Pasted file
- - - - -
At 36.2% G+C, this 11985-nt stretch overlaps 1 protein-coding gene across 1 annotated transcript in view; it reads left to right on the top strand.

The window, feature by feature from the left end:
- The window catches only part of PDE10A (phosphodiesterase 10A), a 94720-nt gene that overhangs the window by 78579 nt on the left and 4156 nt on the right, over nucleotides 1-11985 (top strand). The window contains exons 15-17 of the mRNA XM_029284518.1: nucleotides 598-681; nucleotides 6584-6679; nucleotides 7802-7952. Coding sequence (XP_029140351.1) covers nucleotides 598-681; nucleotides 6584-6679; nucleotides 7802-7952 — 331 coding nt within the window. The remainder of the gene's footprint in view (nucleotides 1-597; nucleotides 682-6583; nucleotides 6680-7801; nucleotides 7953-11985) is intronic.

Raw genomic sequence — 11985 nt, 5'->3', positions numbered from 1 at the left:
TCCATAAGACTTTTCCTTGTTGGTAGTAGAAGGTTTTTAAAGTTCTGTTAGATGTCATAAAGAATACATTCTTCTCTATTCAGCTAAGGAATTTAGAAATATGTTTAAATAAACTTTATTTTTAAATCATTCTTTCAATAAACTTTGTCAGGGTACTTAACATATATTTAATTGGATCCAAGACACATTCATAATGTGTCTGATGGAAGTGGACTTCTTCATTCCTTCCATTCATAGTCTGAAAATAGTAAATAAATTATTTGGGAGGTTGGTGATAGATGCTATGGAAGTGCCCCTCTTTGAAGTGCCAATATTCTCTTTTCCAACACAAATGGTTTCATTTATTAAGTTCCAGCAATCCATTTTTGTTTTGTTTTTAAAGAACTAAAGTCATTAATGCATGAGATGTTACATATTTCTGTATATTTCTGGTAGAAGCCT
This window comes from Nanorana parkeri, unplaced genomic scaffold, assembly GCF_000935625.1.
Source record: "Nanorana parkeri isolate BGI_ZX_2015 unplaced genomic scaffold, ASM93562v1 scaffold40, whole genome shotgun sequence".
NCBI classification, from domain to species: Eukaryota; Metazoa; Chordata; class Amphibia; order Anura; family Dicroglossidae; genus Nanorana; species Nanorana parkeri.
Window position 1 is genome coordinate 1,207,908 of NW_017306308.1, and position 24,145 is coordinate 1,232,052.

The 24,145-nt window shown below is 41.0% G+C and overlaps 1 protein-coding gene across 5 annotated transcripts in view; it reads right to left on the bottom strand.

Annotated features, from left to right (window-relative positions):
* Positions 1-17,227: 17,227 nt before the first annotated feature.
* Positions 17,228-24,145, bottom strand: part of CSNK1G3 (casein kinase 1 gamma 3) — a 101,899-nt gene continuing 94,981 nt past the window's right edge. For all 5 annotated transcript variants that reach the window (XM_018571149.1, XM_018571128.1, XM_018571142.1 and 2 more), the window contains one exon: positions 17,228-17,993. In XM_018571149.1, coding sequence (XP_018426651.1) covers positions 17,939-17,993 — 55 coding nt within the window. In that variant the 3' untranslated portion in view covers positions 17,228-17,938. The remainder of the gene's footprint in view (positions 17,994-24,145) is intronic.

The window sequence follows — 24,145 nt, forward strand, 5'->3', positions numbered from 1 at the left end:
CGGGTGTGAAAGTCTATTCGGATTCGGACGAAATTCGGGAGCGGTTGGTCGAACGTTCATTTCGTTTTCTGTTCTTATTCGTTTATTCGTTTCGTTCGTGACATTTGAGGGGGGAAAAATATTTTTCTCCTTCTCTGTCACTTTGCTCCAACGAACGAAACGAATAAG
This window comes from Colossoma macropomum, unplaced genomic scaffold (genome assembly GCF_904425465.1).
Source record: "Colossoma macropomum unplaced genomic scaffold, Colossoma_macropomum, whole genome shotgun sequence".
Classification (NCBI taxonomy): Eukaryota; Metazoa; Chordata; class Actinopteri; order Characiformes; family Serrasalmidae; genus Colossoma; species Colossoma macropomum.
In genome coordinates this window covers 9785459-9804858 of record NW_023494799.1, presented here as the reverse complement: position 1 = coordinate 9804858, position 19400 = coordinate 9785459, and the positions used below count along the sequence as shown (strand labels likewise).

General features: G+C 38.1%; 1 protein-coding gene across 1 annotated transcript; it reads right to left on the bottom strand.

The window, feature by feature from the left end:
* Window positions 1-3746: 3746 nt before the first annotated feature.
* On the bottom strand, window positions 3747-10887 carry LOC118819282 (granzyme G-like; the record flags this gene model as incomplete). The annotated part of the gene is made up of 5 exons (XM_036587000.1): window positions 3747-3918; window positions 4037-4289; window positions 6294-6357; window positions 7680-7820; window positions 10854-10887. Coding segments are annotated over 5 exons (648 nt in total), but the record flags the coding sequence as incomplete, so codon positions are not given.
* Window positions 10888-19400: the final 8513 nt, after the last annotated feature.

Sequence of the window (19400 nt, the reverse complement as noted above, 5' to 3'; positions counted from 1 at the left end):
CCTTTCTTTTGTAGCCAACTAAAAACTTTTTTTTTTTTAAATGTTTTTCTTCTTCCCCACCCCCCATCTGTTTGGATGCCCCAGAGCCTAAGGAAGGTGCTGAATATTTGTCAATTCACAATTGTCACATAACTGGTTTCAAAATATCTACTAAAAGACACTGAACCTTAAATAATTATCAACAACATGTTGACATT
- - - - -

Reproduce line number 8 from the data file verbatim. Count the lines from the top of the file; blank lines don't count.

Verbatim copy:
NCBI classification, from domain to species: Eukaryota; Metazoa; Chordata; class Amphibia; order Anura; family Dicroglossidae; genus Nanorana; species Nanorana parkeri.